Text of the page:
Warning: Aboriginal and Torres Strait Islander readers are advised that the following story contains the name of a person who has died.

The family of a First Nations man who died in a Sydney jail is demanding answers and a coronial inquest.

Frank ‘Gud’ Coleman, a 43-year-old Ngemba man, died on Thursday at Long Bay jail.

Coleman, who was born in Brewarrina in northwest NSW and raised in Mount Druitt in western Sydney, is the ninth Indigenous person to die in police or prison custody in Australia since March.

At least 478 Indigenous people have died in custody since the 1991 Royal Commission into Aboriginal Deaths in Custody.

Coleman’s family and the Aboriginal Legal Service NSW/ACT are demanding answers after learning he was found unresponsive in his cell.

His former partner Skye Hipwell, who is the mother of three of his children, said he was healthy, and his death had come as a “complete shock”.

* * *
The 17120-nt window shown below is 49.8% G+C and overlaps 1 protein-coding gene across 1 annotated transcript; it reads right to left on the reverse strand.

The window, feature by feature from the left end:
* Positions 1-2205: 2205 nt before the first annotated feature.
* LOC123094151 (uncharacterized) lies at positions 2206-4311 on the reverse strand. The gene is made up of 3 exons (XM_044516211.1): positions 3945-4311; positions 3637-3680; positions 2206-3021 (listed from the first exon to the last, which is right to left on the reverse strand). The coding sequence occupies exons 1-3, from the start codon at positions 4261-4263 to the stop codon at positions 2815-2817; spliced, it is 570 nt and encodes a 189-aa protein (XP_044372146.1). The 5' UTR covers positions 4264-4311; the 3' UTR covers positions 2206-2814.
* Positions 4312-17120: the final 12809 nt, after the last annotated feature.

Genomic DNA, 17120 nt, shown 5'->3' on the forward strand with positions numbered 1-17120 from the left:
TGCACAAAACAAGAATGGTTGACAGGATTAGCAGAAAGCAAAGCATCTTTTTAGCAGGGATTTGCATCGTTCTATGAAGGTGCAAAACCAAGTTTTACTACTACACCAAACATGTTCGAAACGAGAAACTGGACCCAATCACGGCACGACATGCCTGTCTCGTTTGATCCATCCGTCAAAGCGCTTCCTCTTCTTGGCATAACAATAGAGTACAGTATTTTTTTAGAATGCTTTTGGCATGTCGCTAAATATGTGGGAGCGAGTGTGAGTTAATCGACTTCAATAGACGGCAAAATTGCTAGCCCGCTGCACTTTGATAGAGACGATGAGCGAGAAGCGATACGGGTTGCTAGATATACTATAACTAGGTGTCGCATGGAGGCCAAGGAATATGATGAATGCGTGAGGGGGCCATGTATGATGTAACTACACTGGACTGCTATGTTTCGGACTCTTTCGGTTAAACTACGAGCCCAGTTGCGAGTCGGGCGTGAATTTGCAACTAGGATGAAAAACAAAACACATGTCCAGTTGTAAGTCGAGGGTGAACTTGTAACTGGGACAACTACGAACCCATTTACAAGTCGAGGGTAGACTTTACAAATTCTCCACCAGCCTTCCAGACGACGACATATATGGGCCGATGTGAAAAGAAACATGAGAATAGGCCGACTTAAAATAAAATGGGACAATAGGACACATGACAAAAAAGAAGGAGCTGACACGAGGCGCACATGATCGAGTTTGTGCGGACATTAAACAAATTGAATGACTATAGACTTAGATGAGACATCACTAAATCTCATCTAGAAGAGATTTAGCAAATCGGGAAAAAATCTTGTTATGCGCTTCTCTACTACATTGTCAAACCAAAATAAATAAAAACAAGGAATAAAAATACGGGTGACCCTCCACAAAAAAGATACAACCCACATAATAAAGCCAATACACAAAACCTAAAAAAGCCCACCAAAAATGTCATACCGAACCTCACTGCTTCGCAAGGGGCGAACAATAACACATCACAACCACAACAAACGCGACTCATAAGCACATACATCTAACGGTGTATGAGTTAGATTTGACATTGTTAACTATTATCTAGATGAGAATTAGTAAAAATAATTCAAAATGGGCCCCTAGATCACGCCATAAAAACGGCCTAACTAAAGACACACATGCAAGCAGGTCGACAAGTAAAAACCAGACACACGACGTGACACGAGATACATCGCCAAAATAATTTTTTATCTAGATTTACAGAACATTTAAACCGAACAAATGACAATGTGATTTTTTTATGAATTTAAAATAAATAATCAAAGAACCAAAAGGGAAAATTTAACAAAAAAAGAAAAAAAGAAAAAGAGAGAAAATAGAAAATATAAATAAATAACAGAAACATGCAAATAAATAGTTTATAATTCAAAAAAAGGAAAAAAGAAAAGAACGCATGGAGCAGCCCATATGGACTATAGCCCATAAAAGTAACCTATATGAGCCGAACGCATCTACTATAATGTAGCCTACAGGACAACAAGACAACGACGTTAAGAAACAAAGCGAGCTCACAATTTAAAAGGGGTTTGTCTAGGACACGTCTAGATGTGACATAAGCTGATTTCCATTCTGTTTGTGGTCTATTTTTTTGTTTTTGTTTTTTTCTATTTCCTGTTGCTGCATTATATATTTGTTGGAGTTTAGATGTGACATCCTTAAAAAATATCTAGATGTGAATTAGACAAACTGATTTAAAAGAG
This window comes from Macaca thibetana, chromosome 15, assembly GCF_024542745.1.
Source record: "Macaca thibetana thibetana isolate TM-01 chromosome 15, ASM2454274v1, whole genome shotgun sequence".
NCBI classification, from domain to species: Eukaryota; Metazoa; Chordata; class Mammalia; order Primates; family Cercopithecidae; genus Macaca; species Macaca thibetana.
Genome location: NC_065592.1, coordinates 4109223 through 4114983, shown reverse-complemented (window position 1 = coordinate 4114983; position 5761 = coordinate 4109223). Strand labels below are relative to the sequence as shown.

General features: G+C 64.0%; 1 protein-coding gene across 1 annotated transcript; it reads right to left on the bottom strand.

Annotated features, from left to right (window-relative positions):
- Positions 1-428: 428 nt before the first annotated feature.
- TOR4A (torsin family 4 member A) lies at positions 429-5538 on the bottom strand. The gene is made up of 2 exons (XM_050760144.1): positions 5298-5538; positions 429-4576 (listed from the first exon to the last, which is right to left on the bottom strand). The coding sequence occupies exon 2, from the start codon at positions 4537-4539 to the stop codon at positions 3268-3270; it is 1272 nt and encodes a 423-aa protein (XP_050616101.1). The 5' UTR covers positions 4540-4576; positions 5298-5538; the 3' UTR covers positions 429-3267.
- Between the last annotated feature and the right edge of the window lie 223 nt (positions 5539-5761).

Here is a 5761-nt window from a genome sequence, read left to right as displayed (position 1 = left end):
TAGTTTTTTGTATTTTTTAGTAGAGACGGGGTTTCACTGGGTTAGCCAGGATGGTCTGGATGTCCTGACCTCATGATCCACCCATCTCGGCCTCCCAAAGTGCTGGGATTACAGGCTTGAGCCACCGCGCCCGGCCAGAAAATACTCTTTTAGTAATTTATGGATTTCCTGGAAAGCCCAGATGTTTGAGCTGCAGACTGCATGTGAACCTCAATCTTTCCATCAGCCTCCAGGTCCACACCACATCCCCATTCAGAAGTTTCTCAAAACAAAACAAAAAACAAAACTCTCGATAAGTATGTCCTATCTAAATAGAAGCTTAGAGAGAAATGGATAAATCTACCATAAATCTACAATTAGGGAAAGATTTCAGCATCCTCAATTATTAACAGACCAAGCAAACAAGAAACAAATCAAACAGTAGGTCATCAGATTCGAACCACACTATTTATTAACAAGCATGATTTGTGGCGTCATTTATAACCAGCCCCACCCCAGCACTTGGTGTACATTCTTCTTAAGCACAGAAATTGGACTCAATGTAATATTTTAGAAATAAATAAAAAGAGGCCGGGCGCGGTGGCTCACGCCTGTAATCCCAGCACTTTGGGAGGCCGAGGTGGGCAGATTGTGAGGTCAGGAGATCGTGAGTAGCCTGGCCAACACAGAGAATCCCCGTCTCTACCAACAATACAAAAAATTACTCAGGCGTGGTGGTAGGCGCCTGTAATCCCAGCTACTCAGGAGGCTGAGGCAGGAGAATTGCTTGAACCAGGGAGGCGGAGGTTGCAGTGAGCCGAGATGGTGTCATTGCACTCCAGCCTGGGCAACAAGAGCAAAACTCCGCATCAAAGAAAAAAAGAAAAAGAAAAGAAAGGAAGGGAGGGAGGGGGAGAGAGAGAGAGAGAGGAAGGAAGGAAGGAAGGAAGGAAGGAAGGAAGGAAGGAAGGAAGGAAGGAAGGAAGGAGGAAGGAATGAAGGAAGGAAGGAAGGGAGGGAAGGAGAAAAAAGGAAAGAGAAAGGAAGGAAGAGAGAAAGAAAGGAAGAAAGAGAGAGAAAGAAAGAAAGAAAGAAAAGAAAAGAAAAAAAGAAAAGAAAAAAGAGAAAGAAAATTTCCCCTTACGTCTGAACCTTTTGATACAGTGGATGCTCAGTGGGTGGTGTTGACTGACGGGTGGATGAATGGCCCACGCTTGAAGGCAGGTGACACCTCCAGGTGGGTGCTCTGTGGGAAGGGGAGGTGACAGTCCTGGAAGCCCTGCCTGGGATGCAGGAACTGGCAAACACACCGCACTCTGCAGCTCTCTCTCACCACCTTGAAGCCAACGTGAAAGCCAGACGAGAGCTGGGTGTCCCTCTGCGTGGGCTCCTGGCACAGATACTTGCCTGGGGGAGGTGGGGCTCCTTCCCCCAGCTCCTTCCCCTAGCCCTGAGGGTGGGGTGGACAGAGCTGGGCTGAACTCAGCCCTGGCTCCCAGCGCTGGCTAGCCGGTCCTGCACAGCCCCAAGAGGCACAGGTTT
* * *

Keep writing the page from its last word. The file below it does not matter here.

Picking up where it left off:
The family’s grief is compounded by the fact they hadn’t seen him in person for more than a year due to COVID-19 restrictions in NSW jails.

“He died alone in a jail cell, and no one knows anything about his last minutes,” Ms Hipwell said.

She described him as an outgoing, friendly man who loved his children and was “extremely staunch and proud in his Aboriginality, his culture, and community”.

Coleman’s family say they want the autopsy and coronial inquest as soon as possible.

Karly Warner, chief executive of the Aboriginal Legal Service NSW/ACT, said it was devastating to have this conversation with “yet another” Aboriginal family whose loved one died alone behind bars.

“Life-saving recommendations (from the 1991 commission) remain on the shelf while people like Frank suffer lonely and preventable deaths,” Ms Warner said.

Australian Associated Press